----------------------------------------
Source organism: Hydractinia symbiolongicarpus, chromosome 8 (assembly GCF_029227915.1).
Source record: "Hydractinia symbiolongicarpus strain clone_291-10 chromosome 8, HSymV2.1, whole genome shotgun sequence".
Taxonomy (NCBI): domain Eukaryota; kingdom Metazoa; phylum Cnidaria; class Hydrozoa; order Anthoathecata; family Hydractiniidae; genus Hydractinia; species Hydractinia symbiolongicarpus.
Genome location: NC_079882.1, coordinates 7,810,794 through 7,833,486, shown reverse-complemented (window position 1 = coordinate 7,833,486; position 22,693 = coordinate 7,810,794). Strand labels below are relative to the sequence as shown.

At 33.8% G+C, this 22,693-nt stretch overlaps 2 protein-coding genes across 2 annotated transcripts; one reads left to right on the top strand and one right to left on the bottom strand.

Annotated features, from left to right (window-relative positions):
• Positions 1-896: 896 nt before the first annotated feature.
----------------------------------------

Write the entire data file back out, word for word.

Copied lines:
Source organism: Hydractinia symbiolongicarpus, chromosome 8 (assembly GCF_029227915.1).
Source record: "Hydractinia symbiolongicarpus strain clone_291-10 chromosome 8, HSymV2.1, whole genome shotgun sequence".
Taxonomy (NCBI): domain Eukaryota; kingdom Metazoa; phylum Cnidaria; class Hydrozoa; order Anthoathecata; family Hydractiniidae; genus Hydractinia; species Hydractinia symbiolongicarpus.
Genome location: NC_079882.1, coordinates 7,810,794 through 7,833,486, shown reverse-complemented (window position 1 = coordinate 7,833,486; position 22,693 = coordinate 7,810,794). Strand labels below are relative to the sequence as shown.

At 33.8% G+C, this 22,693-nt stretch overlaps 2 protein-coding genes across 2 annotated transcripts; one reads left to right on the top strand and one right to left on the bottom strand.

Annotated features, from left to right (window-relative positions):
• Positions 1-896: 896 nt before the first annotated feature.